If upon arriving at a restaurant you were told the expected wait time to eat was more than 3 hours, you’d likely turn around and leave. But that’s how long I stood in line last night to eat at the Orlando Food Truck Bazaar, put on by TheDailyCity.com. I was one of hundreds – nay, thousands – who arrived a few blocks south of downtown Orlando to enjoy the spreading phenomena that is food truck cuisine. But no one expected the crowd that showed up.
It was a sea of people in every direction. Organizers of this first-ever event predicted attendance of 400-600 people, but when the event began at 7pm, more than that many had already lined for the 9 food trucks set up in a church parking lot. The event was scheduled to last 3 hours and with lines creeping along, hundreds were turned away or simply gave up. But those who stuck around were treated to beautiful weather, enjoyable spontaneous conversation, and (eventually) some good food.
The event was free to attend, but not free to eat, with each truck charging their own low prices for unique cuisine. Trucks serving included Big Wheel Provisions featuring local ingredients and more “upscale” cuisine, The Crooked Spoon offering American food “with a twist,” Red Eye BBQ, The Taco Lady, The Yum Yum Cupcake Truck, and Korean BBQ Taco Box, which is where I finally found food.
No one expected the lines to move quite as slowly as they did. Those who showed up to the event early had the opportunity to sample food from a few trucks, but the vast majority wound up stuck in one line for the entire night. The Korean BBQ Taco Box line was my home for more than 3 hours, inching along as food was prepared to-order. After having driven 30 minutes to reach the South Orange Ave location, I wasn’t about to leave without food, even if it meant standing in line all night. (And it did.)
While I waited (and waited… and waited…) for Korean BBQ, my wife split off to grab some cupcakes from the Yum Yum truck. Their line moved quickly and she managed to snag 6 cupcakes (to take home), including their last chocolate. This truck ran out of food before any of the others, as all of their cupcakes were pre-made with the expectation of a few hundred people showing up, not thousands.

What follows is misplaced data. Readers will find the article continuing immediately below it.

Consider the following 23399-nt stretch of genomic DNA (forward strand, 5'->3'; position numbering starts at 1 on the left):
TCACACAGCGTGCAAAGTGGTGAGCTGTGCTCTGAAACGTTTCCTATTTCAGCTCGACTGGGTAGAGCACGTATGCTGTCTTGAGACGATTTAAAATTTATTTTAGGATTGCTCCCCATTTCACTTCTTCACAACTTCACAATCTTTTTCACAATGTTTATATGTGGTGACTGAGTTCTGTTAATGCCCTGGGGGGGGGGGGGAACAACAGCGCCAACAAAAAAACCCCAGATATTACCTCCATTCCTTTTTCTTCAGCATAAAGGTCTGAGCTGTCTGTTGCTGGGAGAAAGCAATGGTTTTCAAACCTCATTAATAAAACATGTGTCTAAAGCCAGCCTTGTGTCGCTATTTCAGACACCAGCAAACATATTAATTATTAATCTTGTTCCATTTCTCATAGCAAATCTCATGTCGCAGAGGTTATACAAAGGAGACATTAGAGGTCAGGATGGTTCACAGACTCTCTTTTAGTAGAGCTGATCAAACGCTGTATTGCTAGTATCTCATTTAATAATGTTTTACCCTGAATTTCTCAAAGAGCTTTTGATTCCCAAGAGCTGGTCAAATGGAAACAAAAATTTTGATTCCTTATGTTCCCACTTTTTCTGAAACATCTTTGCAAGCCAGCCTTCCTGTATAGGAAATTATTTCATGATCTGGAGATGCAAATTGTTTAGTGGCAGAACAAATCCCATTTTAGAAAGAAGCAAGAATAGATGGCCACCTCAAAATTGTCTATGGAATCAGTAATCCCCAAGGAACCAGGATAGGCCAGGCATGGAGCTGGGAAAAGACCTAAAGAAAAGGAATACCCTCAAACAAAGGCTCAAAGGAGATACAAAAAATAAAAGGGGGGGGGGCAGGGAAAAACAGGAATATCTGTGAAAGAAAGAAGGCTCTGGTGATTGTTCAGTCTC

Earlier, I spotted John from The Disney Blog at the event, and he offered me a taste of food he grabbed from Big Wheel Provisions, including tempura veggies and rather ordinary tater tots, accompanied by some flavorful dipping sauces and a bit of foie gras. It certainly wasn’t your typical food truck fare.
More than two hours later, still standing in line for Korean BBQ, a couple bites of the above was the only food I had eaten all night, so it was a welcome treat when the nearby Crooked Spoon truck (having run out of most of their food) came down the line handing out free cups of potato salad. It was a nice gesture and my stomach was happy to finally have something in it.
In the end, I was rather lucky, as I was one of the very last people to be served off of this truck before they were forced to close. The event was scheduled to run until 10 p.m., but trucks stuck it out until 10:30 p.m., provided they didn’t run out of food. By this time, there were still 75-100 people in line for the Korean BBQ Taco Box truck, all of whom had been waiting 1-2 hours. It wasn’t pleasant to watch as they were told they wouldn’t be getting any food.
The environment was chaotic nearing the end, with food supplies running low and time ticking away. I didn’t get what I ordered, as the Korean BBQ Taco Box truck had run out of beef and chicken, leaving only spicy pork. But after waiting in line for 3 hours, I simply didn’t care. After much confusion and 3 hours of standing, I was finally handed a spicy pork taco and a spicy pork sub, each just $5.
The best news of the night is that the food was fantastic. I could see why the line moved so slowly, with each component of the meal perfectly prepared and presented. No corners were cut to crank out food faster, offering a quality meal for the few who made it through the seemingly endless line. And for just $5 per meal, the quantity of food given was incredible, leaving plenty left over for lunch.
Over three hectic hours, nine food trucks did their best to keep up with demand that far exceeded expectations. For attendees who left with full stomachs, the night was a mixture of frustration and satisfaction. For those who left without food, only the former remained. The event’s organizers are already planning the next iteration of this Food Truck Bazaar, promising a bigger space and more trucks.
It’s clear from the turnout that Orlando has caught food truck fever. Fortunately, the very nature of food trucks allows enjoyment (with far less waiting) any time of the year, as these trucks are almost always available around town. Korean BBQ Taco Box is parked 7 days a week at a gas station on Colonial and Primrose – and it won’t require standing in line three hours to enjoy the food. For me, a second trip to this delightful truck only requires I visit the fridge, as leftovers from last night’s event are waiting.
Further information about the Food Truck Bazaar and its participants can be found at TheDailyCity.com.
More photos from the Orlando Food Truck Bazaar: